Albert isn’t quite sure what he will find. “Genghis Khan died in 1227. He died far away from his home. There isn’t likely to be a body. His sons and grandsons were supposedly buried in the same complex. It’s all legends.”
Mongolians have mixed reactions to the search for the tomb of Genghis Khan. Some people remain superstitious. “He’s the greatest shaman who ever lived,” Albert explains, “and they don’t want his spirit disturbed.” When Albert’s team returns to Mongolia, they won’t disrupt the land or potential gravesites with digging. Instead, they will use noninvasive imaging technology to investigate interesting places discovered in the StarCAVE.
SO, YOU WANT TO BE A . . . RESEARCH SCIENTIST
“What you dream of as a kid, you need to pursue it as an adult. Follow your passion. If we all followed a paycheck, we would lose what makes us human.”
Term Part of Speech Definition Encyclopedic Entry analyze Verb
to study in detail.
layers of gases surrounding a planet or other celestial body.
Encyclopedic Entry: atmosphere chemical property Noun
unique identity of a substance expressed by its type and arrangement of molecules.
climate change Noun
gradual changes in all the interconnected weather elements on our planet.
Encyclopedic Entry: climate change divert Verb
to direct away from a familiar path.
person who plans the building of things, such as structures (construction engineer) or substances (chemical engineer).
foreign or strange.
to use or take advantage of for profit.
fourth dimension Noun
mathematical concept expanding the three physical dimensions of length, width, and height. Time is sometimes considered the fourth dimension.
device or work-saving tool.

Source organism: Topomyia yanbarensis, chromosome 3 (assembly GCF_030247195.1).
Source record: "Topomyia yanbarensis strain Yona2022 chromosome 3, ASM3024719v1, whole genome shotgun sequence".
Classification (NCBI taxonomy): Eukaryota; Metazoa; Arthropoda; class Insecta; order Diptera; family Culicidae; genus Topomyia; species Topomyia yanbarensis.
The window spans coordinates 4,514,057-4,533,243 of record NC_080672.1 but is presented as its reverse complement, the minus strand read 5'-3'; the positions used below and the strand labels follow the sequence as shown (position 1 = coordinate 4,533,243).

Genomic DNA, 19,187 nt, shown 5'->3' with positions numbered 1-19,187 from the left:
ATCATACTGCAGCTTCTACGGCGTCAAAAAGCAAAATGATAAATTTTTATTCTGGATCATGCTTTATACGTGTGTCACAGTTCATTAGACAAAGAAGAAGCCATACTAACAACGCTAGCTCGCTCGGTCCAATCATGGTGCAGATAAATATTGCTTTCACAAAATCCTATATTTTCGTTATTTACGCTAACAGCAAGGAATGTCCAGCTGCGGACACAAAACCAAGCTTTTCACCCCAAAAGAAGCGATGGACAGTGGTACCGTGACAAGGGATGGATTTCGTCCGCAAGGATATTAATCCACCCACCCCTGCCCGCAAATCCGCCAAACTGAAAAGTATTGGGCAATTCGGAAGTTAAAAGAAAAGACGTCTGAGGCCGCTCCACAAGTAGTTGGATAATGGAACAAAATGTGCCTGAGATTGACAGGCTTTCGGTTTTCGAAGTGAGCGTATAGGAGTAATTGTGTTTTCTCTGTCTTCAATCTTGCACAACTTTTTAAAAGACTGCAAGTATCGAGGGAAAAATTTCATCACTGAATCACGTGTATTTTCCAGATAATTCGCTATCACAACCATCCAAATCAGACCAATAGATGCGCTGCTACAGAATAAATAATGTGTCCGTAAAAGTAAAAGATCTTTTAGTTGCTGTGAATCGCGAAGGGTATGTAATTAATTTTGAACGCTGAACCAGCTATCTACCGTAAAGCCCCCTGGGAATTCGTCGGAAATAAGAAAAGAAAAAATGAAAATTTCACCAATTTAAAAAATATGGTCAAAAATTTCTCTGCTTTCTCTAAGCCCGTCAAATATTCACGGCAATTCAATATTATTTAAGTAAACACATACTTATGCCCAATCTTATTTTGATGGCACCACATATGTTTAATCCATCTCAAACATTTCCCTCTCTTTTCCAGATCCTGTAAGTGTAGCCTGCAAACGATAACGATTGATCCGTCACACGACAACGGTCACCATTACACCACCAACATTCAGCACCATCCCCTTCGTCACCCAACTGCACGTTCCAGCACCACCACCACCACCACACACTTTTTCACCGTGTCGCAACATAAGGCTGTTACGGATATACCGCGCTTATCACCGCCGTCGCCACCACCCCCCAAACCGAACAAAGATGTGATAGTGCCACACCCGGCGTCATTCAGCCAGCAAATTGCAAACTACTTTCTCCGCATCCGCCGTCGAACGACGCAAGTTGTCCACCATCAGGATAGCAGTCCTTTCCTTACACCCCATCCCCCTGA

Genghis Khan Noun
(1162-1227) founder of the Mongol empire.
ground-penetrating radar Noun
method of providing an image of an area beneath the surface of the earth, using sound waves.
indigenous culture Noun
languages, belief systems, social structures, institutions, and material goods of people who are native to a specific geographic area.
certain to happen, unavoidable.
Kublai Khan Noun
(1215-1294) leader of the Mongol Empire and founder of the Yuan dynasty in China.
the geographic features of a region.
Encyclopedic Entry: landscape Marco Polo Noun
(1254-1324) Italian explorer.
materials science Noun
study of the properties and uses of materials such as glass, plastic, or metal.
Maurizio Seracini Noun
Italian engineer and art diagnostician.
movement of a group of people or animals from one place to another.
inorganic material that has a characteristic chemical composition and specific crystal structure.
process of extracting ore from the Earth.
protection from use.
(RAdio Detection And Ranging) method of determining the presence and location of an object using radio waves.
remotely operated vehicle.
satellite imagery Noun
photographs of a planet taken by or from a satellite.
a religious leader who uses magic to treat illnesses and help followers.
knowledgeable or complex.
path or line of material.
the science of using tools and complex machines to make human life easier or more profitable.
enclosed burial place.
to reveal or decode.
very enthusiastic or obsessive.